Key pension plan issues left to Cabinet

New ‘retirement’ plans, monthly payouts in balance

A number of critical issues regarding how private sector retirement plans will be managed, including when individuals who are now 60 to 65 years old can receive full retirement benefits and how much they can take out of their pension savings accounts each year have been left up to Cabinet to decide.

Lawmakers approved sweeping changes to the National Pensions Law last week, the first significant amendments made since legislation took effect in 1998. However, opposition party and independent Legislative Assembly members still seemed uncertain – even after a vote was taken on the legal changes – how various issues would be handled.

For instance, North Side MLA Ezzard Miller questioned the government concerning how the private sector retirement plan could equate to “income replacement” when current rules only allow retirees to withdraw up to $12,000 per year from their savings plans.

Employment Minister Tara Rivers, who has oversight responsibility for pensions matters, said the issue would be addressed at a future date in regulations to the National Pensions Law. Those regulations do not require a vote of the full Legislative Assembly and can be approved by Cabinet members directly.

“[Legal drafters] are looking at the actual schedule that is being used currently to pay the monthly payout when you reach the age of pension entitlement,” Ms. Rivers said.

Opposition leader McKeeva Bush asked how long the changes might take to come into effect. “We’re not going to wait another 18 years to make the changes that we need to these bills,” the minister said.

North Side MLA Mr. Miller, long a critic of government’s current private sector-led retirement investment regime, said the low limits on pension withdrawals were just one example of how the nearly 20-year-old National Pensions Law had failed the territory.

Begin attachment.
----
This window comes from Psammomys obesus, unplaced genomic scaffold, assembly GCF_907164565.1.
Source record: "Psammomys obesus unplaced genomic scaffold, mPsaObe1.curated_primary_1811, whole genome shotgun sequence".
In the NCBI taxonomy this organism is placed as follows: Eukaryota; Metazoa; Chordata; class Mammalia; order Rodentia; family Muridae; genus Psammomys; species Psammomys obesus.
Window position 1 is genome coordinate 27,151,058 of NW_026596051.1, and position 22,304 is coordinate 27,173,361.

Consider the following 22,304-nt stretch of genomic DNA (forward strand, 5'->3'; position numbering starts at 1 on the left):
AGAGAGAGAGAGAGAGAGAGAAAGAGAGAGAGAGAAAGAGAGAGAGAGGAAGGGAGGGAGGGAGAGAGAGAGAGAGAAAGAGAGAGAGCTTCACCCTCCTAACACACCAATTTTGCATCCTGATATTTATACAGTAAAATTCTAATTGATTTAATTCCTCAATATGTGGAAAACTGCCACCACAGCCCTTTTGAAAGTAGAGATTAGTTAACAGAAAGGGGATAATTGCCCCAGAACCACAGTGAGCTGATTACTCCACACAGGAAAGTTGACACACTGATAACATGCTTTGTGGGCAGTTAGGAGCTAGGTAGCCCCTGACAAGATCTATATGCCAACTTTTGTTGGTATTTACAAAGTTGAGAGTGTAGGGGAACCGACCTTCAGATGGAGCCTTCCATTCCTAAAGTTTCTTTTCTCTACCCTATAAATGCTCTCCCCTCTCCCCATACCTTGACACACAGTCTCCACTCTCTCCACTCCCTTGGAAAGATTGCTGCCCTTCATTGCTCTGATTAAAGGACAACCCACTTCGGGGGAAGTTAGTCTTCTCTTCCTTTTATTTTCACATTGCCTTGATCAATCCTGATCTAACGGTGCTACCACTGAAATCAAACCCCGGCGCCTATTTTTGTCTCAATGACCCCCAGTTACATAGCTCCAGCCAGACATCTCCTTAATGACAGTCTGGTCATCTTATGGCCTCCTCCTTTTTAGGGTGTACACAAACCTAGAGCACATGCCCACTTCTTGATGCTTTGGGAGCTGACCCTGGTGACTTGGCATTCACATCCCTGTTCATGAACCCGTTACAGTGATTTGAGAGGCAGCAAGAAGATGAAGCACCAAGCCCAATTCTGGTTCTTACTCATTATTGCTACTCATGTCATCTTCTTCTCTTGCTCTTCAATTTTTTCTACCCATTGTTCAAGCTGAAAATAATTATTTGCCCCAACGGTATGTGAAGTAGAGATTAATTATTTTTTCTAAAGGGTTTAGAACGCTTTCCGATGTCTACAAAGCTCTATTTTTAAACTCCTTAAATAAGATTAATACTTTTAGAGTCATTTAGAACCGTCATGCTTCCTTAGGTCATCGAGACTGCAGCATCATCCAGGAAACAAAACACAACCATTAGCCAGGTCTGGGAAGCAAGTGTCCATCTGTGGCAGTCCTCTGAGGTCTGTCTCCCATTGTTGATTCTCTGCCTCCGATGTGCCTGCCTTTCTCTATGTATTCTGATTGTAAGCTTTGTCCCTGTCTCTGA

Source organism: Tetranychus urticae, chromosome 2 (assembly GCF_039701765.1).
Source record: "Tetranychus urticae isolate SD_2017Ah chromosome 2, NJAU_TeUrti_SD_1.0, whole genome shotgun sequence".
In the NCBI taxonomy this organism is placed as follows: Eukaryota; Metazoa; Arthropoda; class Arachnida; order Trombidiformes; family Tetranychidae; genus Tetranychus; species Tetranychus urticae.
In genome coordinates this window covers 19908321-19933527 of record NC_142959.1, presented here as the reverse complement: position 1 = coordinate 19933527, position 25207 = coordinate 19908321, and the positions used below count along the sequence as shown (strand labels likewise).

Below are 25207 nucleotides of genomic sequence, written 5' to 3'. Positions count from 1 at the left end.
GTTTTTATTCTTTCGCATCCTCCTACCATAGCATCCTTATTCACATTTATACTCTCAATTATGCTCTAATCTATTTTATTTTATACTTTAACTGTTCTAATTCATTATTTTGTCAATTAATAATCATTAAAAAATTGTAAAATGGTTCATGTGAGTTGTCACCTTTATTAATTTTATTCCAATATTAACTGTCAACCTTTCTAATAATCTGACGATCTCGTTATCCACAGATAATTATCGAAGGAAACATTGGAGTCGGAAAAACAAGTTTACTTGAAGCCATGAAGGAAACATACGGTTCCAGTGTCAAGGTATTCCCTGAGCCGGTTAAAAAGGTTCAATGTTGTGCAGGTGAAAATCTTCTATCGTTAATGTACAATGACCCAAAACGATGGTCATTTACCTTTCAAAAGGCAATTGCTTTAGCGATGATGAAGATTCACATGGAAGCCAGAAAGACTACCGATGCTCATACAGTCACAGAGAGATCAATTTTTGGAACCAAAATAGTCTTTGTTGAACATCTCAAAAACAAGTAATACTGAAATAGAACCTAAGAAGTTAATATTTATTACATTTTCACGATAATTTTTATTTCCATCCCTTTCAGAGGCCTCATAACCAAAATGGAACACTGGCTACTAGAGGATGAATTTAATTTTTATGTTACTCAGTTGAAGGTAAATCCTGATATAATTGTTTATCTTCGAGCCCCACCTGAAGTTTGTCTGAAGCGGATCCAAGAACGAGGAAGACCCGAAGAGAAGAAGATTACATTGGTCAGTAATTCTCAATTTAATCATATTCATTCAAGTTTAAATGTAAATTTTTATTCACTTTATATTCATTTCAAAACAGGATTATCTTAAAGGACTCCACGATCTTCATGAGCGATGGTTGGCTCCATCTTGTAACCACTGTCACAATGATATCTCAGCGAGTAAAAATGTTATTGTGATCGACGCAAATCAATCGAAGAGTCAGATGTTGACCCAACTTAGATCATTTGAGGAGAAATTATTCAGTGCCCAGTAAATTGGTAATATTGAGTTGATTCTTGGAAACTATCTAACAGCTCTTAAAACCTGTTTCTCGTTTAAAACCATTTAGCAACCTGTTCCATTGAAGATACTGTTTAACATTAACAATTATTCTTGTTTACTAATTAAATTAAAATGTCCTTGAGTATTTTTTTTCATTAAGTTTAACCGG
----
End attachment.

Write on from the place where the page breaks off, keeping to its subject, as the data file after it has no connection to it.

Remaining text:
“It was never intended to provide poor working Caymanians with adequate income replacement,” Mr. Miller said. “The people that we try to convince ourselves that we are doing this for aren’t getting [anything] out of it.”

Mr. Bush also noted that there appeared to be a good deal of confusion around what would happen to people who are at or near age 60 right now. Previously, the law set 60 as the “normal” retirement age. The new legislation makes 65 the age at which a person is entitled to their full pension.

The opposition leader said there is uncertainty on the part of older workers regarding when they can retire and what benefits they will receive if they do quit work prior to reaching age 65.

Minister Rivers said the main reason for the legal changes was to ensure that no capable workers were “forced out” of a job simply because they had reached age 60 or even age 65. However, she said Cabinet would later make an order regarding workers who had already attained age 60 prior to the law taking effect.

The Cabinet order, which has not yet been issued, will deal with any transitional provisions with regard to any private sector workers who are age 60 or above now.

Early retirement is also still contemplated under the new legislation, however, the date set for that has been pushed up five years. Under the previous National Pensions Law, age 50 was the earliest date set for retirement. The new legislation sets 55 as the earliest retirement age.

Mr. Bush asked whether the person who wishes to retire at age 60 under the new law would be “disenfranchised” at any point.

Minister Rivers reiterated that Cabinet would set the transitional provisions for those workers. “But certainly … the purpose is to try to ensure that the people who want to continue to work aren’t forced out at age 60,” she said.

Mr. Miller then asked whether conditions for early retirement would be changed under the new legislation.

Ms. Rivers responded that there were still areas in the National Pensions Law that government believed it needed to “strengthen moving forward.”

“That’s just another section of the bad law,” Mr. Miller said.

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